I am grateful to God that men of such learning and stature have spoken publicly in defense of our fellowship's goal of recovering biblical faith and practice and have identified some of the fruit of that effort.  I long have wondered why our scholars were not more outspoken in their opposition to the drift toward "a homogenized and undifferentiated Evangelicalism" (to quote Dr. Roberts) that is being encouraged by many leaders within our churches.  Perhaps our professors feared fanning the flames of legalism, sectarianism, and divisiveness, but whatever the reason, their relative silence ceded the academic high ground to those unable to see much of value in our movement.  I pray that this public affirmation brings into focus the urgency of the situation.

Frazier Conley, Whitewright, Texas
I am very impressed and heartened by the "statement of affirmation"! One disappointment is that there is no affirmation of the divine nature of Scripture. Maybe it is implied.

A couple of quibbles: Exegetically speaking, I don't think that 1 Corinthians 12:13; Ephesians 4:5 or John 3:5 speak of baptism of the spirit (Spirit?)--I would be happy to explain why. The paragraph that criticizes "legalism, sectarianism, and divisiveness" is too ambiguous. In fact I think a sentence or so in the paragraph really should be deleted as unhelpful. Some who read portions of the passage will regard it as addressed to them and "judgmental" and "contentious" whether it is or not.

But the affirmations of adherence to:

(1) "The clear teachings and practices of the early church."
(2) The NT message as the essential norm for measuring message, beliefs, and practices.
(3) Baptism for the remission of sins and as the means of entering the church apart from which
      God does not save persons.
(4) The Lord's Supper on the first day of each week.
(5) A cappella singing in worship.

--are extremely welcome. As is the offer by learned brethren to enter into a dialog with those of us not so learned.

Sam Dilbeck, Leonard, Texas
Thank you for your desire to reaffirm the teaching of the Bible. Too long has the church been splintered and fractured by opposing forces. Those who on one side wish to bind things that have not been bound in heaven and those on the other side who have decimated the doctrine of Christ like a worthless rag. Sadly, most of the divisions are actually occurring in the middle, between people who are so caustic that though their doctrine may be right, their attitudes drive wedges and fracture fellowship. It is refreshing to hear men desire unity based one a return to scriptures.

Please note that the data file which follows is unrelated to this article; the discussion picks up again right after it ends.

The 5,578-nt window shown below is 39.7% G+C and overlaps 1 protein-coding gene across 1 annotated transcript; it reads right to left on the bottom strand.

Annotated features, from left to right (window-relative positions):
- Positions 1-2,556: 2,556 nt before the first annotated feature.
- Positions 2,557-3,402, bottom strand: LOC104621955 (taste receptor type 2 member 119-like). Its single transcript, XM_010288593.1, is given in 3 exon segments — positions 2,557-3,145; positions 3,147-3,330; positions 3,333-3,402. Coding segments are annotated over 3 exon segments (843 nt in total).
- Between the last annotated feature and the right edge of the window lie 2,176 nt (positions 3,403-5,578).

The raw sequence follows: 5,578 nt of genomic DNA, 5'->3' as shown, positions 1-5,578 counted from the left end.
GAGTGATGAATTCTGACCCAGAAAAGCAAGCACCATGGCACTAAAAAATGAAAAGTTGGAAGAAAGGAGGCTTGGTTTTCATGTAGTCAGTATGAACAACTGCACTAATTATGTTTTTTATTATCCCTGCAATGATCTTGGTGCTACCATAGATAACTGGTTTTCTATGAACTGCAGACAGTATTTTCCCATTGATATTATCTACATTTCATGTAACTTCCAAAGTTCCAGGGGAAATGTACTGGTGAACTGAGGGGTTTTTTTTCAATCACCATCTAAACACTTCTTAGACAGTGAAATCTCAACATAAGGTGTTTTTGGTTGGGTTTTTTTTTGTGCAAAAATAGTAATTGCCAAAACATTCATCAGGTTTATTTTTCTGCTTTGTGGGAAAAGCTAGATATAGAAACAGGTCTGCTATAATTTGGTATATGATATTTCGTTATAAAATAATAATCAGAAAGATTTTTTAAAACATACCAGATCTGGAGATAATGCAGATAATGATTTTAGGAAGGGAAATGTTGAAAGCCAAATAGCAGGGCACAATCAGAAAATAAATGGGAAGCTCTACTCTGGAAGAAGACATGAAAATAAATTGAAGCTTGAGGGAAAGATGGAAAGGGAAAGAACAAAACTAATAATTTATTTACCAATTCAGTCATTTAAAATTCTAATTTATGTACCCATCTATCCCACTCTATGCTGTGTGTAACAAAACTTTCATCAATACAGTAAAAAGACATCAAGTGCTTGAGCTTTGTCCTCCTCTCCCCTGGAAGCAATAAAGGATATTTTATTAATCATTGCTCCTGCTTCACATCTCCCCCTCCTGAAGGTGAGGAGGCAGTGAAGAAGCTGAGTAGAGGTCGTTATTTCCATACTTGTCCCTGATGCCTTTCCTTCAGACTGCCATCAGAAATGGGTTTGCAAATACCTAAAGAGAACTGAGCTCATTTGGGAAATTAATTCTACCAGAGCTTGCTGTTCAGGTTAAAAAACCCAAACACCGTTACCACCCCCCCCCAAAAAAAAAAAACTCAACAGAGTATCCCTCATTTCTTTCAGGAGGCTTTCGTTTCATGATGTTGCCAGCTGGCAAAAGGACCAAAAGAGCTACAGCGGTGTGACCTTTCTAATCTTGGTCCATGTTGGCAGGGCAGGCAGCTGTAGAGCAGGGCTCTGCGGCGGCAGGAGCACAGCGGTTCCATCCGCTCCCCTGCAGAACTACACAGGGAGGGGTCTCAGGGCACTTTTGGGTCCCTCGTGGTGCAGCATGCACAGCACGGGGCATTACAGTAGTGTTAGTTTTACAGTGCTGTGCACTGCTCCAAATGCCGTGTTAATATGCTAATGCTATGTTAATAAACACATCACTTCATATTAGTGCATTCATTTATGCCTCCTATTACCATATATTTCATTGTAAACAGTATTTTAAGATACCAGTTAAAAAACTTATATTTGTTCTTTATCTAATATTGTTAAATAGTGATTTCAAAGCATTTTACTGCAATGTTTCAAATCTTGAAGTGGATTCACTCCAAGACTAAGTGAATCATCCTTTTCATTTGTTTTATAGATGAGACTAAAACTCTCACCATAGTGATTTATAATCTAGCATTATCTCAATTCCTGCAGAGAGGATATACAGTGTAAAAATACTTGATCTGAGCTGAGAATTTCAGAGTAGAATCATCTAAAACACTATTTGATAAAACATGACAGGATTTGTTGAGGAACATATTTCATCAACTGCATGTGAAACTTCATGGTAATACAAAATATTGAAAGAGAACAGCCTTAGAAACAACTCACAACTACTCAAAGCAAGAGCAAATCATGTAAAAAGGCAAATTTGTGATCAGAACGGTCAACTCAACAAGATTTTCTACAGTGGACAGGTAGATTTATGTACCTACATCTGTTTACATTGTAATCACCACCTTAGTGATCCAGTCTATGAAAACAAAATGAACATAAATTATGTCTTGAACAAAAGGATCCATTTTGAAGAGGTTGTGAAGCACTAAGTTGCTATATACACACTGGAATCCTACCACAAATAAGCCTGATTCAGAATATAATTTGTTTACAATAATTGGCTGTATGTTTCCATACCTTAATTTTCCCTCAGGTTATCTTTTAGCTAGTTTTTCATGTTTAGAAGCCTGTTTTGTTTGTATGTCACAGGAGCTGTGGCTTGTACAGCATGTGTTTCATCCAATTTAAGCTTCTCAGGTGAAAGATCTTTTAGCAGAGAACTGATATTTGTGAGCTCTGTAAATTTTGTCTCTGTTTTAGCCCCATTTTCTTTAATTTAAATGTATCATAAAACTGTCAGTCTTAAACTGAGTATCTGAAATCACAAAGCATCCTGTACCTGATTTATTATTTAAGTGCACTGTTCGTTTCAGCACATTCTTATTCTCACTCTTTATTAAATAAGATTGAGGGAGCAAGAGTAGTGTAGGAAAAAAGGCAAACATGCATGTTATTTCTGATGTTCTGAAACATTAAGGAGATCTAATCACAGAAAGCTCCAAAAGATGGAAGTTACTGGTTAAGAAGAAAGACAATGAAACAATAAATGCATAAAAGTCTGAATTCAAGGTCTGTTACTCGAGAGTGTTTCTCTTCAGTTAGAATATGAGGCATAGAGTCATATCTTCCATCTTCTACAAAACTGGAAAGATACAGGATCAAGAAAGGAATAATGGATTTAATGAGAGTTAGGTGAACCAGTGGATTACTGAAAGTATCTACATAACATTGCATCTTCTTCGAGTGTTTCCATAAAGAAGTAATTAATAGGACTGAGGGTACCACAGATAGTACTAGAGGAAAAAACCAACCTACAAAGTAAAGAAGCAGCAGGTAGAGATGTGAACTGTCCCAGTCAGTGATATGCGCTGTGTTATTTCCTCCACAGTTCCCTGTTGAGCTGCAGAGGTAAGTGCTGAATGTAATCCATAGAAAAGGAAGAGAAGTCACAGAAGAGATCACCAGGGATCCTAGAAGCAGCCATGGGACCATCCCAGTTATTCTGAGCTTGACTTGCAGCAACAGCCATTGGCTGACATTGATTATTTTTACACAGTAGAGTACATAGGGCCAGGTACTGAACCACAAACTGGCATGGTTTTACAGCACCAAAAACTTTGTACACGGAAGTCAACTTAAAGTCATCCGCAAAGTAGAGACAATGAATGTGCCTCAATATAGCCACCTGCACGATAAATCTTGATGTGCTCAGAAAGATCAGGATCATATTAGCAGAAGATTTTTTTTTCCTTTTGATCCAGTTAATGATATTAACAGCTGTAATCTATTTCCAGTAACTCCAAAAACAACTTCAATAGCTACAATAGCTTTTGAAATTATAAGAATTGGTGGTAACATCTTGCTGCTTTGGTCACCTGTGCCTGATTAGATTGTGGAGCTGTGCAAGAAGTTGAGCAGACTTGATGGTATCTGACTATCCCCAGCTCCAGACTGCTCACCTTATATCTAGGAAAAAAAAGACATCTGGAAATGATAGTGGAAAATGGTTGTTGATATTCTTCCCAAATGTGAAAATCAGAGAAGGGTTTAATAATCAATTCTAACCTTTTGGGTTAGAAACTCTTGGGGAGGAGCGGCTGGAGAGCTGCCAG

I look forward to the discussion group on the affirmation.

May God bless us all as we strive to restore New Testament Christianity, not American Restorationism.

Russell L. Dyer, Oklahoma City, Oklahoma
Thank you for your effort to confirm and identify.  There seems to be a great wondering within the church as to who we are. 

Your efforts appear to be genuine.  I know well several of the men listed as endorsing the statement.  I too would agree with the ideas and the points made.  I do believe that these sentiments represent the picture of the church that most of us hold.
While it may appear a bit picky, there is one thought that quickly came to my mind.  You addressed the church as a "part of the American Restoration Movement."  Actually we are influenced by those who were a part of what was called the American Restoration Movement.  Churches of Christ are restorers of New Testament Christianity and not a part of a humanly controlled organization, but more of a symbiotic relationship that follows a common determination.
So, again, I concur with the statements and values presented.  Thank you for making these things known in the larger audience of the Christian Chronicle.  I may well sign in agreement after I have given a little more time and thought to it.  I hesitate.  For sadly, we live in a time that even among our own it is difficult to measure the clarity of what is being presented.  I think that there are no hidden agendas here.  For the sincerity that appears to be here, I am again thankful.